Thursday, 9 March 2017
On the face of it, Barcelona's triumph over Paris Saint-German last night was astonishing. To recover from a 4-0 European 1st leg deficit and go through in normal time in the 2nd leg required all manner of things to go right for them.
PSG were pathetic. Unai Emery's performance as coach will be one he has nightmares about for the rest of his life. His players are some of the highest-paid sportsmen in the world. When Cavani made it 3-1, that should have been that. The fact that PSG didn't score again when Barça were pushing men forward was a factor. That they conceded 3 goals in the last few minutes, when "only" conceding 2 would have put them through, was appalling.
Likewise, Barcelona had a tremendous energy about them and it's hard not to get caught up with fantastic emotion in witnessing a match and an event like that. I'm sure countless football fans of all manner of clubs were involuntarily cheering - or at least gasping - when Sergi Roberto scored the 6th.
Football gets you like that. Watching a moment of uniqueness, the kind of scenario you're unlikely to see again in your lifetime, makes you cheer even if you didn't intend to. It apparently makes ex-Real Madrid footballers run round desks in studios in England in celebration of Barcelona's achievements. It makes grown men of no allegiance to Spanish football whoop at the sheer Barcelonaness of the occasion.
However, part-way through the second half, just after PSG had scored their precious away goal, and when the prevailing opinion was that it was now pretty much impossible for Barça to qualify, Steve McManaman, the co-commentator on BT Sport - the live broadcasters of this game in the UK - referred to the fact that Dunfermline Athletic's European record comeback record would stay intact. And McManaman lamented that Barcelona wouldn't take the record: "Would you rather be talking about Dunfermline, or would you rather talk about Barcelona?" he asked rhetorically whilst broadcasting his bias to millions.
For context, Dunfermline lost their 1962/63 Inter-Cities' Fairs Cup 2nd Round 1st Leg match in Valencia 4-0. The 2nd leg in Fife was a different story and the Pars won 6-2 (there were no goals in the last 25 minutes in that match!) but lost a play-off in Lisbon, so even that record comeback isn't a true "comeback", as they didn't qualify. Valencia won the tournament that year, beating Hibernian in the quarter-finals. It could have been a Dunfermline v Hibernian Scottish show-down!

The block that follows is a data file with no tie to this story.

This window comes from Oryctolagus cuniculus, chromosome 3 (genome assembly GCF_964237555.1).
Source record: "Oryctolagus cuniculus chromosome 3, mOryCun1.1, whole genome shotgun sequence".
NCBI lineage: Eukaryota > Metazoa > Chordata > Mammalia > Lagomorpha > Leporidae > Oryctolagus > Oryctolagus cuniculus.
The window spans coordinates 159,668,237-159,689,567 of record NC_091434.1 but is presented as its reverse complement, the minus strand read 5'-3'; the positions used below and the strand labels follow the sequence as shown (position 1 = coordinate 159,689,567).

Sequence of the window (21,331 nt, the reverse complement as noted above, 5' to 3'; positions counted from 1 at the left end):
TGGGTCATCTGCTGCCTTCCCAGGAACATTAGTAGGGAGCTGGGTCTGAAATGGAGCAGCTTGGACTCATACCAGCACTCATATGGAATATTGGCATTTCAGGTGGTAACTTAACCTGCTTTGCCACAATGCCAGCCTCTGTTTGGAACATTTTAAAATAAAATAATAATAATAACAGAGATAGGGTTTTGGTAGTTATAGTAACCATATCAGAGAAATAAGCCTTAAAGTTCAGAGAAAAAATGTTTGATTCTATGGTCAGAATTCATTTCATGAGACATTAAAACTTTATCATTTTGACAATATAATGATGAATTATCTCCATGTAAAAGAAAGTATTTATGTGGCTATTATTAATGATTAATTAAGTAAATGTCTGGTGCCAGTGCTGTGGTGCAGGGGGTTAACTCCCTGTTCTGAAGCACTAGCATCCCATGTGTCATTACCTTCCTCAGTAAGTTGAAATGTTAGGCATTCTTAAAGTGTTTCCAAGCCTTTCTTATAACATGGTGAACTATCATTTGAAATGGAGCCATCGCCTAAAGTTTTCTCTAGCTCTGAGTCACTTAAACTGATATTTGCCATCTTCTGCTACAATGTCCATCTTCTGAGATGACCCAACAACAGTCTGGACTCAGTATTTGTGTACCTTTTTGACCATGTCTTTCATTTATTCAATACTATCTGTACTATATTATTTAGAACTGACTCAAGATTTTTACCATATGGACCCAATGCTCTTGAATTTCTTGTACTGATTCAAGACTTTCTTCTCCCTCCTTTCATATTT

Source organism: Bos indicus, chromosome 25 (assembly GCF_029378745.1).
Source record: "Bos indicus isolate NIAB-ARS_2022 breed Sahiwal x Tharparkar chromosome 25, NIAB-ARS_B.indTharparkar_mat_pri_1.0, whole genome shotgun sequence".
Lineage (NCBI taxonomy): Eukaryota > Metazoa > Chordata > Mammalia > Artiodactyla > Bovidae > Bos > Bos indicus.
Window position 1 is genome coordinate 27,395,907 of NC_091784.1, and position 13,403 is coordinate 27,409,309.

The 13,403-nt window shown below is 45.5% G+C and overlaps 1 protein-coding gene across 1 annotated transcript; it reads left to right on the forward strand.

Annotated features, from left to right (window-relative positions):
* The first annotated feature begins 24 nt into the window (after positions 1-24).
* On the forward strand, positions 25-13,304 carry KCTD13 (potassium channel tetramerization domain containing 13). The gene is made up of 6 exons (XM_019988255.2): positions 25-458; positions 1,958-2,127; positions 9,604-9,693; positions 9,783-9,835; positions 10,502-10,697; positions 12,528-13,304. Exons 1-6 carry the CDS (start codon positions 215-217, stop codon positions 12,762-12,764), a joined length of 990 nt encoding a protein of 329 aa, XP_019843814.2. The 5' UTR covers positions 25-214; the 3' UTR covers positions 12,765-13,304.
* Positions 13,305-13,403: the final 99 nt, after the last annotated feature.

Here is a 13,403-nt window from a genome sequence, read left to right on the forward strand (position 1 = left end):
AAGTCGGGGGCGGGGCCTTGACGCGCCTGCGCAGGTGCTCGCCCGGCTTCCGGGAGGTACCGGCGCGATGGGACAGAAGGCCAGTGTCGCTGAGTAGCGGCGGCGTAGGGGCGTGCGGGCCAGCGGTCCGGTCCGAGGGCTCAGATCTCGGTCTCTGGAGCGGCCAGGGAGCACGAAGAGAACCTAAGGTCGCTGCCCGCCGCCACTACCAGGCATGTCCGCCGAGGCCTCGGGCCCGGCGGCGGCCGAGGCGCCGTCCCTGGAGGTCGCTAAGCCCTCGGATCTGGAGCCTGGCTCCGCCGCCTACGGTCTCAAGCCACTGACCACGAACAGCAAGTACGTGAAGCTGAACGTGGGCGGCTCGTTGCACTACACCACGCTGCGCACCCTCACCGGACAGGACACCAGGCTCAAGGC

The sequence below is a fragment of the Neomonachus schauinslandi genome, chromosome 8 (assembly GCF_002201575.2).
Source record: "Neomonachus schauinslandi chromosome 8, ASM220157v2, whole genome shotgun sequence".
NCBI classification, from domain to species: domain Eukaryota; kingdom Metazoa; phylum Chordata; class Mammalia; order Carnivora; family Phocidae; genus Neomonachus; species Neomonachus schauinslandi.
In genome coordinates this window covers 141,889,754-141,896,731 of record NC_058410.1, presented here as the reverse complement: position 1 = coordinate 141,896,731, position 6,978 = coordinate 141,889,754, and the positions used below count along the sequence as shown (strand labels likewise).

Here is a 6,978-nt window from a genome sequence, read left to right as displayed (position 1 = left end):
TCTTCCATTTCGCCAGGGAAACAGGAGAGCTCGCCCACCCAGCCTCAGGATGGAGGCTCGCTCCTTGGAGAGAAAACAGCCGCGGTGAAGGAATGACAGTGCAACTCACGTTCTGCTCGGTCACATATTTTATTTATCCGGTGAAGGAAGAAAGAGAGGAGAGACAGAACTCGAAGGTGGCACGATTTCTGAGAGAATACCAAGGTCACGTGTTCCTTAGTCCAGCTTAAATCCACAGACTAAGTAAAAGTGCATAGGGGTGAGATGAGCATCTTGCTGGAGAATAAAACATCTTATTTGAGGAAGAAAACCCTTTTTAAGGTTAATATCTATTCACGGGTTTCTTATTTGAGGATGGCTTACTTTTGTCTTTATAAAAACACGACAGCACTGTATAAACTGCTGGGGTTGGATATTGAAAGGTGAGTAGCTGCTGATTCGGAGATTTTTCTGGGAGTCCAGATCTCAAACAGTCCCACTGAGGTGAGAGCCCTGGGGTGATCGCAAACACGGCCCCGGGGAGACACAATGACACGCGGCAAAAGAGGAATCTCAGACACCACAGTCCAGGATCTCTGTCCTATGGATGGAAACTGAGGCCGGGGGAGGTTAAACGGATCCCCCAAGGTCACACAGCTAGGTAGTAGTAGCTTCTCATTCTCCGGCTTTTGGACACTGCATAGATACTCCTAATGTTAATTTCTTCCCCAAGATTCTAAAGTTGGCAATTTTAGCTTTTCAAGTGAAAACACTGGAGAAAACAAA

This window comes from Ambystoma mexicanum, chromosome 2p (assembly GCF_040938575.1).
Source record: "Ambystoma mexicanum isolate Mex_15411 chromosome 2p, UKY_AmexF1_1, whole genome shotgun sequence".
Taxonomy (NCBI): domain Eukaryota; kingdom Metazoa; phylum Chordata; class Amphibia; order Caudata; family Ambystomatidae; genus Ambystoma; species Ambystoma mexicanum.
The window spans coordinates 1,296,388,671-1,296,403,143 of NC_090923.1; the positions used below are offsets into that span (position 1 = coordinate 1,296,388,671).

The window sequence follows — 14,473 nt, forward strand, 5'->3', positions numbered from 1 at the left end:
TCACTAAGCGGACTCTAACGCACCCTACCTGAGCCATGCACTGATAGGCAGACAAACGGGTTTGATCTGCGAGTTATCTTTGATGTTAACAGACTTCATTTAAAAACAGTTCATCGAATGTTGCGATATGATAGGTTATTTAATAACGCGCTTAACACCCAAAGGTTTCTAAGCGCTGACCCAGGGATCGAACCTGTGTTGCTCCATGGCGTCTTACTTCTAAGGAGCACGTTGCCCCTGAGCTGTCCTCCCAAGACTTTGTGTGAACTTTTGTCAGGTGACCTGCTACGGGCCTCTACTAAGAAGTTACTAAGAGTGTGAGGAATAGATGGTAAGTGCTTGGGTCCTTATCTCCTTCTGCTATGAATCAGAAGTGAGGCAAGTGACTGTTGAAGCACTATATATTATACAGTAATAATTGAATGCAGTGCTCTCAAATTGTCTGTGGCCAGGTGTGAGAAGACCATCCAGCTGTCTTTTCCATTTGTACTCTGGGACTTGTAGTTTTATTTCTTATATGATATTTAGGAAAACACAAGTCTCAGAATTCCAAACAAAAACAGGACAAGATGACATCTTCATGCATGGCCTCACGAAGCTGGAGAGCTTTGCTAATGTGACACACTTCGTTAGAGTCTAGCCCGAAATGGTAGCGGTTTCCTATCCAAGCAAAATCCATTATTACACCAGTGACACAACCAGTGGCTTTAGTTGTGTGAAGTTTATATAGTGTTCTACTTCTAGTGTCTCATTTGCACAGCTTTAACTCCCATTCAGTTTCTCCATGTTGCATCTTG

Nevertheless, the above illustrates that Barcelona's achievement last night was something special.
The McManaman comment got me thinking. Seeing Owen dancing round the table as a team, which was at one point his bitterest rivals, (though he has form with deadly football rivalry not really mattering to him) scored their 6th, and then watching the analysis of the game, especially the refereeing decisions, left me wondering if I had been watching the same game and the same incidents as the "pundits".
I have always decried most "punditry" as simply awful, and often worse than that. But there was a word which kept popping up on my Twitter timeline after the final whistle. #UEFAlona. I will come back to this word, but first a bit of background.
UEFAlona was coined in 2009, when Chelsea were denied what they thought were 4 legitimate penalties (one of them was nailed on, to be fair) against Barcelona in the 2nd leg of the Semi-Final of that season's Champions League. None were given, Barcelona equalised in the last minute and went through to the Final on away goals. You remember the scenes after the match at Stamford Bridge, where Didier Drogba was yelling "It's a fix" into the camera? He may as well have said "UEFAlona".
Barça then beat Manchester United in a straightforward enough Final victory, all of which helped with the creation of the modern all-conquering Barcelona legend we've all witnessed growing in the last decade or so.
Let's not forget Barcelona had won just 1 European Champions title (in 1992) at the time of Liverpool's 5th in 2005, a mere 12 years ago. For such a huge name in world football to have been Champions of Europe once in the first 50 years of the tournament is, frankly, pretty humiliating.
But they're everyone's darlings now, aren't they?
Somehow, somewhere, Barcelona - maybe through Messi, maybe because of tiki-taka - became a team the English media both report on endlessly, even in their domestic strolls/matches, and love to win. They are constantly shown on the more prominent TV channels in the UK and they are always in the sports news, on radio, TV and in the newspapers.
As a football fan, I have little to no interest in FCB. I admire some of what they stand for as a club. I certainly don't hate them, but I don't support them either. I don't read about them - in fact, I turn the page or the channel. I'm simply not very interested in a dominant "super-club". La Liga is not sport, it's simply a rigged corporate system to enable lots of people to feel better about themselves as "their" team beats a team from a smaller town in Spain with the occasional interesting more-evenly matched game popping up every other month.
Barcelona have finished outside the top 2 in Spain just once in the last 13 seasons. That was in 2007/08, when they finished 3rd - and still qualified for the Champions League. To all intents and purposes, the Spanish league is simply not competitive to any depth. The incredibly unequal distribution of the Spanish TV money, plus the virtually guaranteed European prize money, simply perpetuates the cycle of "winningness" for the Spanish big 2, plus maybe Atlético. It may be entertainment, but it's primarily forecastable business and no longer sport.
It does, however, keep the mega-teams in Spain ticking over nicely, with mainly barely competitive matches not taxing their players' energy and fitness too much. This enables these players to operate with a freshness in the more difficult European matches: a freshness the English teams could only dream about, given the physical battle and never-say-die attitude the best English teams can expect to encounter against any Premier League underdog, week-in week-out.
And if someone wants to write an article about football in Catalunya, post independence from Spain, and how that may affect FCB and La Liga, I'd love to read that, but otherwise, I want to read stories about the rise of Kazakh club football, how Ferencváros aim to re-capture their previous glory years, the first Liechtenstein team to play in the top Swiss league and so on.
But I digress. UEFAlona.